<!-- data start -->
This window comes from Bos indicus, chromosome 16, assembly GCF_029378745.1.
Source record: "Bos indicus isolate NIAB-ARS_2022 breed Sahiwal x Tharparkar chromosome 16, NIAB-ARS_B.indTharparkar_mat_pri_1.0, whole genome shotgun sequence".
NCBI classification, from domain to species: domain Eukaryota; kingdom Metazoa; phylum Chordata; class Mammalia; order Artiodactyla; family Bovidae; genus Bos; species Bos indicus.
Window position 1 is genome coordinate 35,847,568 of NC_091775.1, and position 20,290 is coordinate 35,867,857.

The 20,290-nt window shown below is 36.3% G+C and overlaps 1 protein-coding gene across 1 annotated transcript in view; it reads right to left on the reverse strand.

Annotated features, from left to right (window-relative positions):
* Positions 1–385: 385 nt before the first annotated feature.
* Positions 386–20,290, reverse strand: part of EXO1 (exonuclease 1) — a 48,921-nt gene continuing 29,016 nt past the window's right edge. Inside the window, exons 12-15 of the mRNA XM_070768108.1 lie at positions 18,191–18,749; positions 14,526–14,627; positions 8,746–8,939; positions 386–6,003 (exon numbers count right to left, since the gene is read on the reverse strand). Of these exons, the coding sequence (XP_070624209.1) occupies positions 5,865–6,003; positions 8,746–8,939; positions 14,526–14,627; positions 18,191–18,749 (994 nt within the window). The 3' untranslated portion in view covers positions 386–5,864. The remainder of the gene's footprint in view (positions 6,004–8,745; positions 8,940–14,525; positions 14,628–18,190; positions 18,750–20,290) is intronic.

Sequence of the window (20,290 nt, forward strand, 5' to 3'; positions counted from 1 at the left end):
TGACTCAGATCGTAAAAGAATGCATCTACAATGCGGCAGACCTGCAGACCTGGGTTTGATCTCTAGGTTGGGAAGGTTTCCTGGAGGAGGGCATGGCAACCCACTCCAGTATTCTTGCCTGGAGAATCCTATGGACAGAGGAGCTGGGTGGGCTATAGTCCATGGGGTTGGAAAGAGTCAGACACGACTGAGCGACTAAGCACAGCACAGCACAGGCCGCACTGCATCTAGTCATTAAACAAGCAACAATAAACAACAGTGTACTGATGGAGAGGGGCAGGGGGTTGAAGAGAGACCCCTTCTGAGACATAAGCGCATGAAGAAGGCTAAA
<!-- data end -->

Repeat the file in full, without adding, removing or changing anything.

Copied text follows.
This window comes from Bos indicus, chromosome 16, assembly GCF_029378745.1.
Source record: "Bos indicus isolate NIAB-ARS_2022 breed Sahiwal x Tharparkar chromosome 16, NIAB-ARS_B.indTharparkar_mat_pri_1.0, whole genome shotgun sequence".
NCBI classification, from domain to species: domain Eukaryota; kingdom Metazoa; phylum Chordata; class Mammalia; order Artiodactyla; family Bovidae; genus Bos; species Bos indicus.
Window position 1 is genome coordinate 35,847,568 of NC_091775.1, and position 20,290 is coordinate 35,867,857.

The 20,290-nt window shown below is 36.3% G+C and overlaps 1 protein-coding gene across 1 annotated transcript in view; it reads right to left on the reverse strand.

Annotated features, from left to right (window-relative positions):
* Positions 1–385: 385 nt before the first annotated feature.
* Positions 386–20,290, reverse strand: part of EXO1 (exonuclease 1) — a 48,921-nt gene continuing 29,016 nt past the window's right edge. Inside the window, exons 12-15 of the mRNA XM_070768108.1 lie at positions 18,191–18,749; positions 14,526–14,627; positions 8,746–8,939; positions 386–6,003 (exon numbers count right to left, since the gene is read on the reverse strand). Of these exons, the coding sequence (XP_070624209.1) occupies positions 5,865–6,003; positions 8,746–8,939; positions 14,526–14,627; positions 18,191–18,749 (994 nt within the window). The 3' untranslated portion in view covers positions 386–5,864. The remainder of the gene's footprint in view (positions 6,004–8,745; positions 8,940–14,525; positions 14,628–18,190; positions 18,750–20,290) is intronic.

Sequence of the window (20,290 nt, forward strand, 5' to 3'; positions counted from 1 at the left end):
TGACTCAGATCGTAAAAGAATGCATCTACAATGCGGCAGACCTGCAGACCTGGGTTTGATCTCTAGGTTGGGAAGGTTTCCTGGAGGAGGGCATGGCAACCCACTCCAGTATTCTTGCCTGGAGAATCCTATGGACAGAGGAGCTGGGTGGGCTATAGTCCATGGGGTTGGAAAGAGTCAGACACGACTGAGCGACTAAGCACAGCACAGCACAGGCCGCACTGCATCTAGTCATTAAACAAGCAACAATAAACAACAGTGTACTGATGGAGAGGGGCAGGGGGTTGAAGAGAGACCCCTTCTGAGACATAAGCGCATGAAGAAGGCTAAA